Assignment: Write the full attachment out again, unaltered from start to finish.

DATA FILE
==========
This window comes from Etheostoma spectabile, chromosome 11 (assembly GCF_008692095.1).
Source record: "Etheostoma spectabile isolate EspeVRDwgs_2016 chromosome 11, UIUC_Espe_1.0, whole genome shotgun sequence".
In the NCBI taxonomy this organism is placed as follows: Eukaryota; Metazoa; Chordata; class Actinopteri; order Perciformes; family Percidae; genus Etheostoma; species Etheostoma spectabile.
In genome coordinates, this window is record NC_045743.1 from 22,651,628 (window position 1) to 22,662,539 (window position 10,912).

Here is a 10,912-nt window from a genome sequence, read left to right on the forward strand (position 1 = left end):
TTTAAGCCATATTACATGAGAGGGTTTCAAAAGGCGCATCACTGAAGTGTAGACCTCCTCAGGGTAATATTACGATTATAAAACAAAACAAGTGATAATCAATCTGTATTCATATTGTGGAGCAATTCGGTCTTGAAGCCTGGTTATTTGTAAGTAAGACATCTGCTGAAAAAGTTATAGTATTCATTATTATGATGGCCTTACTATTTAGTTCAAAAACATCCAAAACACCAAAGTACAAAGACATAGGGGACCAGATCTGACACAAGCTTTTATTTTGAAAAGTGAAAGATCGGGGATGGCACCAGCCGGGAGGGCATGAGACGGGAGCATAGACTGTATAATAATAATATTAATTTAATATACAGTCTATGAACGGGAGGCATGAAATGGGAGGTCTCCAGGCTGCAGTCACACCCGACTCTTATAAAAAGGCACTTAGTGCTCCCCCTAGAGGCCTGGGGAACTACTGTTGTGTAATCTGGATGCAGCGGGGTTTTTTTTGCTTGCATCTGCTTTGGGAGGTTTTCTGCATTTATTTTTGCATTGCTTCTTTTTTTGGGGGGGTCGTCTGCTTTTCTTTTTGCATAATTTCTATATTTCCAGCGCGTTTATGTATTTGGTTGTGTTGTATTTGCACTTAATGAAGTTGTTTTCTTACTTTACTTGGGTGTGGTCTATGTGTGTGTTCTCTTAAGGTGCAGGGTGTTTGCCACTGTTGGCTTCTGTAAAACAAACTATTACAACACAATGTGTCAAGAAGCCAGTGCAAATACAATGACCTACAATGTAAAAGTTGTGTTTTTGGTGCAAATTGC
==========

This window comes from Etheostoma spectabile, chromosome 11 (assembly GCF_008692095.1).
Source record: "Etheostoma spectabile isolate EspeVRDwgs_2016 chromosome 11, UIUC_Espe_1.0, whole genome shotgun sequence".
In the NCBI taxonomy this organism is placed as follows: Eukaryota; Metazoa; Chordata; class Actinopteri; order Perciformes; family Percidae; genus Etheostoma; species Etheostoma spectabile.
In genome coordinates, this window is record NC_045743.1 from 22,651,628 (window position 1) to 22,662,539 (window position 10,912).

Here is a 10,912-nt window from a genome sequence, read left to right on the forward strand (position 1 = left end):
TTTAAGCCATATTACATGAGAGGGTTTCAAAAGGCGCATCACTGAAGTGTAGACCTCCTCAGGGTAATATTACGATTATAAAACAAAACAAGTGATAATCAATCTGTATTCATATTGTGGAGCAATTCGGTCTTGAAGCCTGGTTATTTGTAAGTAAGACATCTGCTGAAAAAGTTATAGTATTCATTATTATGATGGCCTTACTATTTAGTTCAAAAACATCCAAAACACCAAAGTACAAAGACATAGGGGACCAGATCTGACACAAGCTTTTATTTTGAAAAGTGAAAGATCGGGGATGGCACCAGCCGGGAGGGCATGAGACGGGAGCATAGACTGTATAATAATAATATTAATTTAATATACAGTCTATGAACGGGAGGCATGAAATGGGAGGTCTCCAGGCTGCAGTCACACCCGACTCTTATAAAAAGGCACTTAGTGCTCCCCCTAGAGGCCTGGGGAACTACTGTTGTGTAATCTGGATGCAGCGGGGTTTTTTTTGCTTGCATCTGCTTTGGGAGGTTTTCTGCATTTATTTTTGCATTGCTTCTTTTTTTGGGGGGGTCGTCTGCTTTTCTTTTTGCATAATTTCTATATTTCCAGCGCGTTTATGTATTTGGTTGTGTTGTATTTGCACTTAATGAAGTTGTTTTCTTACTTTACTTGGGTGTGGTCTATGTGTGTGTTCTCTTAAGGTGCAGGGTGTTTGCCACTGTTGGCTTCTGTAAAACAAACTATTACAACACAATGTGTCAAGAAGCCAGTGCAAATACAATGACCTACAATGTAAAAGTTGTGTTTTTGGTGCAAATTGC